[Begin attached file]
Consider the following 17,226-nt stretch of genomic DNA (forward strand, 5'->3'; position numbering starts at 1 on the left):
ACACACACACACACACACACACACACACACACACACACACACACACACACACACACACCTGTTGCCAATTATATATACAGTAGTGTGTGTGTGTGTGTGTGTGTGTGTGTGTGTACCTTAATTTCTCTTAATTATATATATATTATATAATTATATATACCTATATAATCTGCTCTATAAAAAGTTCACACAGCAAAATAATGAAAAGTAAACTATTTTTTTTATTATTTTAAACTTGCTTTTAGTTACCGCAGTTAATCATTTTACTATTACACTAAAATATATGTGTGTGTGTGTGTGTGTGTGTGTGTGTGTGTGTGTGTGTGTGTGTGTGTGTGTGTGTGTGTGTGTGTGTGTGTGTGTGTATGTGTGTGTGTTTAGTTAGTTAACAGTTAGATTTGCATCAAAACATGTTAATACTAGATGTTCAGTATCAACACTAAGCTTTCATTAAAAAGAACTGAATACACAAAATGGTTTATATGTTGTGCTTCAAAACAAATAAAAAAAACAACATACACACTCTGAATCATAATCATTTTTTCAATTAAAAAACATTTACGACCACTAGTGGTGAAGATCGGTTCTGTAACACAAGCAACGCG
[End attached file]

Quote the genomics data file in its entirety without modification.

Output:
Consider the following 17,226-nt stretch of genomic DNA (forward strand, 5'->3'; position numbering starts at 1 on the left):
ACACACACACACACACACACACACACACACACACACACACACACACACACACACACACCTGTTGCCAATTATATATACAGTAGTGTGTGTGTGTGTGTGTGTGTGTGTGTGTGTACCTTAATTTCTCTTAATTATATATATATTATATAATTATATATACCTATATAATCTGCTCTATAAAAAGTTCACACAGCAAAATAATGAAAAGTAAACTATTTTTTTTATTATTTTAAACTTGCTTTTAGTTACCGCAGTTAATCATTTTACTATTACACTAAAATATATGTGTGTGTGTGTGTGTGTGTGTGTGTGTGTGTGTGTGTGTGTGTGTGTGTGTGTGTGTGTGTGTGTGTGTGTGTGTGTGTATGTGTGTGTGTTTAGTTAGTTAACAGTTAGATTTGCATCAAAACATGTTAATACTAGATGTTCAGTATCAACACTAAGCTTTCATTAAAAAGAACTGAATACACAAAATGGTTTATATGTTGTGCTTCAAAACAAATAAAAAAAACAACATACACACTCTGAATCATAATCATTTTTTCAATTAAAAAACATTTACGACCACTAGTGGTGAAGATCGGTTCTGTAACACAAGCAACGCG